Another option is to keep a record of your drinking habits. Include “the times, amounts, and circumstances under which you drink, and log the consequences which ensue. You will then be more conscious about the impact of drinking in your life.”
Letting Go of Limiting Beliefs
“[M]any people believe deep down that they are limited in ways they are not,” Duffy said. This can prevent people from pursuing positive changes in the first place.
For instance, he worked with a young woman who believed she wasn’t smart enough to earn a college degree because of her poor grades in high school. She realized that those low grades were actually more of “a reflection of a lack of effort and commitment than [her] capacity to learn.” Relinquishing that false belief helped her refocus on her education.
Identifying your personal limiting beliefs can be tricky, Duffy said. “[Yo]u have to think about how you think about yourself … If you experience a great deal of difficulty doing so, a brief course of therapy would help rather quickly.”
Making Small Changes
“[People] need to see that they can make small, meaningful changes right now that can build to bigger changes in the future,” said Howes, author of the blog “In Therapy.” For instance, if you’re working on being more self-compassionate, at first, you might set alerts on your phone and place sticky notes on the mirror as reminders to speak to yourself in affirming ways, he said.
Not Giving Up After “Failure”
“We feel like we have failed if change doesn’t happen right away,” said Hibbert, author of the memoir This is How We Grow. Or we stop working on the issue because we run into stubborn challenges. “[C]hange is all about continuing to overcome and learn from the roadblocks. The only failure, as they say, is in giving up.”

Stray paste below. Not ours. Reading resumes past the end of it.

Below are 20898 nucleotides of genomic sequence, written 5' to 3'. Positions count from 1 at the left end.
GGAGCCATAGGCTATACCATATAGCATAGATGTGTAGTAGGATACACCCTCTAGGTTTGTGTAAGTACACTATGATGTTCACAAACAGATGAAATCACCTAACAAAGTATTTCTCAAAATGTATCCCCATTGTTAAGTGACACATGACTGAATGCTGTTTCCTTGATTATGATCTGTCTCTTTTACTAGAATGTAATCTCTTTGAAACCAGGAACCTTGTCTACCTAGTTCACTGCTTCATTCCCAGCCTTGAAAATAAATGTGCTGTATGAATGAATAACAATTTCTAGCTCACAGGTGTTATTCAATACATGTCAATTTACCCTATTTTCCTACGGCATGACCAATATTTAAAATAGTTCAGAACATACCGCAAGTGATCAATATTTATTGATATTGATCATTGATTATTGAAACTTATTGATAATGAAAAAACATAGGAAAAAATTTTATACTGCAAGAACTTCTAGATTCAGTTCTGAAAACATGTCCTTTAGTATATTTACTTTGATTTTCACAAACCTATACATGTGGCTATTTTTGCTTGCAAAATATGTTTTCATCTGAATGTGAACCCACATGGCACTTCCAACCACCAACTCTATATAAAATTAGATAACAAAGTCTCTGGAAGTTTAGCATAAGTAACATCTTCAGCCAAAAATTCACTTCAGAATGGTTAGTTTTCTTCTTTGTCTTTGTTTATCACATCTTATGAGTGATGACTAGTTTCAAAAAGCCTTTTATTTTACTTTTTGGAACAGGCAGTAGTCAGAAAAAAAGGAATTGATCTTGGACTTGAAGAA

Behaving As If
“Often behaving ‘as if’ you were in a more positive position [i.e., ‘faking it until you make it’] can create the neural pathways in your brain needed to make those very changes,” said Lager, author of The Couplespeak™ Series.
When her clients seem to be waiting for the motivation to pursue change to come first, she tells them: “Make your motivation the caboose, not the locomotive.”
In other words: “Become the change you envision. The motivation for more momentum will often follow.”
Having Non-Biased Support
Lager also stressed the importance of having “non-biased sources of support and coaching.” This might come from therapists, religious leaders or mentors. These individuals can provide important insights and “shifts away from fear, conditioning or lack of vision.”
Other keys to positive change includes seeing others who have overcome similar obstacles and gaining insight and making a decision, such as “my long-term health is worth making some uncomfortable changes in my life. People have to see that a better life awaits them beyond the relative comfort of their current problems,” Howes said.
“Change is an inevitable constant in life,” Lager said. “Sometimes it feels terrible, but it’s up to each of us to determine where and how it goes.”
But you can get there. As Duffy said, “Anybody is capable of change, and it is never too late for change.”
Tartakovsky, M. (2014). Therapists Spill: The Keys to Creating Positive Change. Psych Central. Retrieved on March 3, 2015, from http://psychcentral.com/lib/therapists-spill-the-keys-to-creating-positive-change/00019402
Last reviewed: By John M. Grohol, Psy.D. on 8 May 2014
Published on PsychCentral.com. All rights reserved.